Despite being known as the “Crossroads of the East,” New Jersey has a lot to offer seniors looking for a place to settle down. In New Jersey, senior living facilities are often referred to as assisted living communities. These communities offer personal care support to seniors who require limited assistance with activities of daily living (ADLs) but desire to be as independent as possible. There are over 350+ APFM partner assisted living facilities in NJ. When it comes to assisted living, NJ has tons of great options so let A Place for Mom NJ help you or your loved one find the best fit.
The median monthly cost of assisted living in New Jersey is about $6,000 and the mean monthly cost of care is $6,100
Assisted living communities in New Jersey are licensed by the Department of Health and the Department of Community Affairs. When it comes to the accessibility of assisted living records and reports, New Jersey is rated as exceptional. You can look up the violation history of a long-term care facility in New Jersey here. The state of New Jersey defines assisted living communities as follows:
Assisted Living: Assisted Living means a coordinated array of supportive personal and health services. These services must be made available 24-hours per day to residents who have been assessed to need said services, including residents who require formal long-term care. Assisted living promotes resident self-direction and participation in decisions that emphasize independence, individuality, privacy, dignity and homelike surroundings. There are three categories of assisted living: assisted living residences, which are newly constructed, comprehensive personal care homes, which are residential homes converted into boarding facilities, and assisted living programs, which provide the services of assisted living. In New Jersey, facilities may contract with licensed home health agencies.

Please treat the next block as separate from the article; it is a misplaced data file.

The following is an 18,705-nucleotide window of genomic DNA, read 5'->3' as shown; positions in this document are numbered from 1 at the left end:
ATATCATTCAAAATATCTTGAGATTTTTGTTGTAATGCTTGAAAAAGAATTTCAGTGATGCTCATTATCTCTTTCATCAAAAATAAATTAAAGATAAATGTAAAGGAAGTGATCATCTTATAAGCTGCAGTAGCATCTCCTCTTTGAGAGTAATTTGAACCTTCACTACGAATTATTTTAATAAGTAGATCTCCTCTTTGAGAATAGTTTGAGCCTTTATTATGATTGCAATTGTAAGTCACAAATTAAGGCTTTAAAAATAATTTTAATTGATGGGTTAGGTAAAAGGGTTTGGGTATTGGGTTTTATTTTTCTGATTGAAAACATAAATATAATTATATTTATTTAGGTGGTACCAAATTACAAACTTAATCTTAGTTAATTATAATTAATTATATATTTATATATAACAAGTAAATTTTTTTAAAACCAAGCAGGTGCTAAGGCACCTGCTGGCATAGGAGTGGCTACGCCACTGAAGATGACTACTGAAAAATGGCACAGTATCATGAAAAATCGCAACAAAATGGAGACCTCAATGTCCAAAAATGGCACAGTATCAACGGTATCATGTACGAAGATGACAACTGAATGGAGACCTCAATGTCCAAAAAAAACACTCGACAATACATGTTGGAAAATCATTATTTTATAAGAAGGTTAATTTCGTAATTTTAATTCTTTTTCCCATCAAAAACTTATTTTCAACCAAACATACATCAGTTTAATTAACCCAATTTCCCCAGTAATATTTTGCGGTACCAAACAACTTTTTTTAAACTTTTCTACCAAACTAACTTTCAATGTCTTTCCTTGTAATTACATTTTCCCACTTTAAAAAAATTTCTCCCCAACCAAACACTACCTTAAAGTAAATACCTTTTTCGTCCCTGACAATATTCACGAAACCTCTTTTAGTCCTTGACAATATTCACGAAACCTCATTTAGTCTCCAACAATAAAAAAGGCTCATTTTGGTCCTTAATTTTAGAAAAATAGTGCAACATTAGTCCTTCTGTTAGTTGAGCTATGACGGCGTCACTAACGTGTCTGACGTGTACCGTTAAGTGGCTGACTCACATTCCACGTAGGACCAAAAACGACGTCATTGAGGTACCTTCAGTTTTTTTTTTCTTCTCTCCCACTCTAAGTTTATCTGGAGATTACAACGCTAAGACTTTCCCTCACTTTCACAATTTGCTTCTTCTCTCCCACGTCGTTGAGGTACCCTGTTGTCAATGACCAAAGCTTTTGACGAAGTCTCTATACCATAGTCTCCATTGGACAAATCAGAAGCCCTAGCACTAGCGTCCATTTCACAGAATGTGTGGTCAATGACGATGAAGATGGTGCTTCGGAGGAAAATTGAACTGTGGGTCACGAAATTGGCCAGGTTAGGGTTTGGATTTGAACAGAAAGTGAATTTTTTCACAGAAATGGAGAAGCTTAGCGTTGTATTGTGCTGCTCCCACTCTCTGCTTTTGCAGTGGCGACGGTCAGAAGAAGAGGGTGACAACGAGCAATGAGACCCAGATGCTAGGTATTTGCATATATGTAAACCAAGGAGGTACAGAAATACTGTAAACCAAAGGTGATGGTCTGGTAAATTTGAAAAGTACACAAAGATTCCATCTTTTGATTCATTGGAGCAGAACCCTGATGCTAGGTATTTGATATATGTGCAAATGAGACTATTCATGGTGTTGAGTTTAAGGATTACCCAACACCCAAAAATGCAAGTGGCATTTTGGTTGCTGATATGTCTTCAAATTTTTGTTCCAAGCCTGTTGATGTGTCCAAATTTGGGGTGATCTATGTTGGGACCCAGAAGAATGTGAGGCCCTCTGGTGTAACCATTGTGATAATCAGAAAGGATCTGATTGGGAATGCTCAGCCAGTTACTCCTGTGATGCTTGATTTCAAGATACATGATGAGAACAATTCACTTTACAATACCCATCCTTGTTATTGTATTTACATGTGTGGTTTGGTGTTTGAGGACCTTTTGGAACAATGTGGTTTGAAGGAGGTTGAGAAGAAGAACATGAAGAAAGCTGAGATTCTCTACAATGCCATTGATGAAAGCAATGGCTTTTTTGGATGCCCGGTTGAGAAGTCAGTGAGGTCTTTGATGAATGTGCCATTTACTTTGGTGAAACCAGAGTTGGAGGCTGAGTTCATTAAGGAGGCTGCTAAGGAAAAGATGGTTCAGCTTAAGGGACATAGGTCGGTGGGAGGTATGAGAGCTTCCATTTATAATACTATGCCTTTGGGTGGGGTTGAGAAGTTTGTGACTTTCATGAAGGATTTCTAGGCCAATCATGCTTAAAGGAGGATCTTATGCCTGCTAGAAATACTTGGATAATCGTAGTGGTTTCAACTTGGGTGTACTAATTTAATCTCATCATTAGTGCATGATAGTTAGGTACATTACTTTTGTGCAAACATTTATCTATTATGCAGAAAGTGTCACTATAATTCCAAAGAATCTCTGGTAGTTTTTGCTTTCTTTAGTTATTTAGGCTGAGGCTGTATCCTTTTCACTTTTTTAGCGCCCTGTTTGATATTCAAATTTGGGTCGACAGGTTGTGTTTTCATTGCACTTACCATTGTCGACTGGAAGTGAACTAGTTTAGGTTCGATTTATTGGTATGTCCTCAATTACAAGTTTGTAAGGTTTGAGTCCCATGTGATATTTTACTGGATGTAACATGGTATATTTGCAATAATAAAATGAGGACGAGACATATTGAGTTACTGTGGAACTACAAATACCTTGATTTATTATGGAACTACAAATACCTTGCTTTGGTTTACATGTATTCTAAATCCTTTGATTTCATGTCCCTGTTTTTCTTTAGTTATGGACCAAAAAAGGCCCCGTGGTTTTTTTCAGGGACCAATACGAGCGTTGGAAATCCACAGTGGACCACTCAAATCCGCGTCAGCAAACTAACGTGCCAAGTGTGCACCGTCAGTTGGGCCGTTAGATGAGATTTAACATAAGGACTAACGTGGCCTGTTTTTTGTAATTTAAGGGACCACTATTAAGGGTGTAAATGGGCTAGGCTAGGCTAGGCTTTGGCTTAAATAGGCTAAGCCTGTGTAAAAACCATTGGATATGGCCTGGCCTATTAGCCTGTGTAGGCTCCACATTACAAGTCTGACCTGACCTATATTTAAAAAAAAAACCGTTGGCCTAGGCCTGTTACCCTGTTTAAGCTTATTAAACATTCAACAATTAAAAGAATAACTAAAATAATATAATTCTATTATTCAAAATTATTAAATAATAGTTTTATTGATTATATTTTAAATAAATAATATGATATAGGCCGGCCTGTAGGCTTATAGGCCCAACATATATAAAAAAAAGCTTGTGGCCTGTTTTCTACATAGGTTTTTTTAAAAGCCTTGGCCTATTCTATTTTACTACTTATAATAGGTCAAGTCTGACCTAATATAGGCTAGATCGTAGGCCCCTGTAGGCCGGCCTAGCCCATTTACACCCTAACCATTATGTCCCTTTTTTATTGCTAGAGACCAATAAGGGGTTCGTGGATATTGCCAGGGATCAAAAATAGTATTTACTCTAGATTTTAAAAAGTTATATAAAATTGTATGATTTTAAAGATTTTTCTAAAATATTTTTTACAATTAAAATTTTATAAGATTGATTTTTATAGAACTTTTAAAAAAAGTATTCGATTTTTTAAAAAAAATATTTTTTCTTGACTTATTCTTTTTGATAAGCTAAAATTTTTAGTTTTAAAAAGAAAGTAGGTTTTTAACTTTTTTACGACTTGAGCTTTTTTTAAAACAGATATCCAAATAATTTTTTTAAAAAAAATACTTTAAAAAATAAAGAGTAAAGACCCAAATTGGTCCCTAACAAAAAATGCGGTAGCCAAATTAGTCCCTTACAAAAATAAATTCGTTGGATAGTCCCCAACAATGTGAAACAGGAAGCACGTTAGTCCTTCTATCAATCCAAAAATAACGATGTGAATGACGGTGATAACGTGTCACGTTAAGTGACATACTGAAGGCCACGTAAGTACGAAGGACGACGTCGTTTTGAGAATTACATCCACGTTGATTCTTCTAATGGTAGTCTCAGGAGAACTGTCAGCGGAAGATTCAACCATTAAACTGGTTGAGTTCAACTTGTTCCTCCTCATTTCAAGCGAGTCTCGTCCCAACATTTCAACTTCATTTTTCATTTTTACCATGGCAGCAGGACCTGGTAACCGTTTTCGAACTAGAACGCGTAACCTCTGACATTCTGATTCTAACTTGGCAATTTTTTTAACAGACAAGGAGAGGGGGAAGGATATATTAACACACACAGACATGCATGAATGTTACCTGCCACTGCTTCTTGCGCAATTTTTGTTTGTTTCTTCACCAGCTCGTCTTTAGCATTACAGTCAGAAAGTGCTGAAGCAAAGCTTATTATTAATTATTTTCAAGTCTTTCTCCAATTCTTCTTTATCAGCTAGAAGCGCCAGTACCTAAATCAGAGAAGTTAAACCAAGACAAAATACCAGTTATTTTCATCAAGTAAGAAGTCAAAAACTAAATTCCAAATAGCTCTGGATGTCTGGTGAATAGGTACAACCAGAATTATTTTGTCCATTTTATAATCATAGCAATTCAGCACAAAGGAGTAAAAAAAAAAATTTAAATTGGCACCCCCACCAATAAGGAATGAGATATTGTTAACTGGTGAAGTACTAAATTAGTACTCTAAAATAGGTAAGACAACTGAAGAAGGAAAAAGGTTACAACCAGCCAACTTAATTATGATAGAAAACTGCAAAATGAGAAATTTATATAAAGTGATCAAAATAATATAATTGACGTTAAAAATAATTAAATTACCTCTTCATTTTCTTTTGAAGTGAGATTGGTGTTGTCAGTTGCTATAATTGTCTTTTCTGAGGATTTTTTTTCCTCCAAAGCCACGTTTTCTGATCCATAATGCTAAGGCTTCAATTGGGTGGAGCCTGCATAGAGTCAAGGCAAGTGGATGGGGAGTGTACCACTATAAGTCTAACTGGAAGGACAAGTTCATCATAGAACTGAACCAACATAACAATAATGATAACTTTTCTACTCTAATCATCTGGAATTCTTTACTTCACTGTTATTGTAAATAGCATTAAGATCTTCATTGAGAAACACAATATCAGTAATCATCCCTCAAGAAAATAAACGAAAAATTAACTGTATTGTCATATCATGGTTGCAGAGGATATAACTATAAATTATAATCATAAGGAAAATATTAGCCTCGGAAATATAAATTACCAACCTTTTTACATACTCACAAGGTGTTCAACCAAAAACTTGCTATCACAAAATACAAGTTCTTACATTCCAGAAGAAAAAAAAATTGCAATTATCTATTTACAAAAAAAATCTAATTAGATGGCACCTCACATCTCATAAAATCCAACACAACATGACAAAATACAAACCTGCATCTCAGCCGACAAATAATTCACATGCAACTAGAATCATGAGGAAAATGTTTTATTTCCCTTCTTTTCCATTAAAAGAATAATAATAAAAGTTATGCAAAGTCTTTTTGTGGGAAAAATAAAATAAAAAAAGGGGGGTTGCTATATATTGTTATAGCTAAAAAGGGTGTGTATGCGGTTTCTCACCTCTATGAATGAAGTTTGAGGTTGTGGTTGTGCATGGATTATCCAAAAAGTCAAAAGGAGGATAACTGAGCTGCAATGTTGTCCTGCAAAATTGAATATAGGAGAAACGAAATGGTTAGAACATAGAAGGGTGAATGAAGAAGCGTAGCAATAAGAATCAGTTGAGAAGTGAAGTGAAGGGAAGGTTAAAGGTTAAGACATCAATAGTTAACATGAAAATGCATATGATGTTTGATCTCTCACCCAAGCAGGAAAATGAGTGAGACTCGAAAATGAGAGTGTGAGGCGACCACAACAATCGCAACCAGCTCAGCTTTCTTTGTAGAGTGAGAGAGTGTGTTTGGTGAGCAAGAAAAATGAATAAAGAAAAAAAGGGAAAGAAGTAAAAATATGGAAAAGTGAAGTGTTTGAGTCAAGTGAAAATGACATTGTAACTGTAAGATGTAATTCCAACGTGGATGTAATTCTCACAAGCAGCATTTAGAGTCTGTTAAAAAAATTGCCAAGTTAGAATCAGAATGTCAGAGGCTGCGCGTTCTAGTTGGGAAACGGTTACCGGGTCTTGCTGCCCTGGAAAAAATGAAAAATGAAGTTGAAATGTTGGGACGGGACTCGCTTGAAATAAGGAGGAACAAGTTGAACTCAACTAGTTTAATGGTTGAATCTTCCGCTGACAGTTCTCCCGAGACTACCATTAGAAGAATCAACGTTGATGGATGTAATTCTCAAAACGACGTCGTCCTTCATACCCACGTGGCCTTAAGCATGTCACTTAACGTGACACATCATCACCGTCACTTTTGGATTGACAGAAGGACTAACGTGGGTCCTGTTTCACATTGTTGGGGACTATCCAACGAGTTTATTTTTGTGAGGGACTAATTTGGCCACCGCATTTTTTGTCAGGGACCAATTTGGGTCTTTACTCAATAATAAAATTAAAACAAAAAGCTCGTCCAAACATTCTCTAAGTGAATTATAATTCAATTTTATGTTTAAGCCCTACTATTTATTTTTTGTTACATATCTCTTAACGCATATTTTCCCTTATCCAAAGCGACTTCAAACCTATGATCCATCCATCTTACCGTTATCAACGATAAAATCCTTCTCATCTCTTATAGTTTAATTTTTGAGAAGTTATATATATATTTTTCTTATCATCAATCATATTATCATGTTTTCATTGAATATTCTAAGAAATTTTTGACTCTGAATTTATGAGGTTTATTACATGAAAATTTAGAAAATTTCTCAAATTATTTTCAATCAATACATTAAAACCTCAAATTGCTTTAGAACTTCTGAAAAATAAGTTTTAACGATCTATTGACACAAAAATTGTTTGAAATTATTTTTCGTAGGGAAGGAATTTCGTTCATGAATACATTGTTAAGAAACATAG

Assisted Living Residences: This type of community is licensed by the Department of Health and Senior Services to provide apartment-style housing and congregate dining to four or more adults unrelated to the proprietor. These residences must assure that assisted living services are available when needed to residents at all times. Apartment units must offer at a minimum one unfurnished room, a private bathroom, a kitchenette, and a lockable door on the unit entrance.
Comprehensive Personal Care Homes: This phrase refers to a facility which is licensed by the Department of Health and Senior Services to provide room and board and to assure that assisted living services are available when needed, to four or more adults unrelated to the proprietor. Residential units may house no more than two residents and have a lockable door on the unit entrance.
Assisted Living Programs: These programs provide meals and assisted living services to tenants of publicly subsidized housing. They are designed to provide assisted-living-level care in a setting that cannot be licensed as an assisted living residence due to federal, state, or local regulations and laws. These programs may also contract their services out to another assisted living residence or a comprehensive personal care home.
As with many other upper East Coast states, living in New Jersey is considered more expensive than the national average. However, this is due in part to the state's proximity to the New York City, Washington D.C., and Philadelphia metropolitan areas. This results in New Jersey being home to some of the most expensive neighborhoods in the country.
These scores are based on a sliding scale where 100 is equivalent to the national average.
New Jersey is one of the most diverse states in the country. The population tends to be divided into three distinct sections – Northern New Jersey shares close ties to NYC and is often associated with the classic East Coast attitude made famous in TV shows like The Sopranos. Central Jersey tends to be associated with suburbs and highways, as many people use the turnpike to travel to Philadelphia or NYC. South Jersey is considered to be more rural than the more metropolitan parts of the state to the North.
New Jersey has a very moderate climate that is tempered by the Atlantic Ocean to the east and the Delaware River to the west. The northern part of the state has a continental climate, which means that the city experiences four distinct seasons. The southern part of the state is considered to be humid subtropical. This means that the summers tend to be hotter and muggier than in the north, while the winters tend to be milder.
Moderate air quality conditions means that those who are sensitive to particulates in the air should consider limiting the amount of time spent on outdoor activities.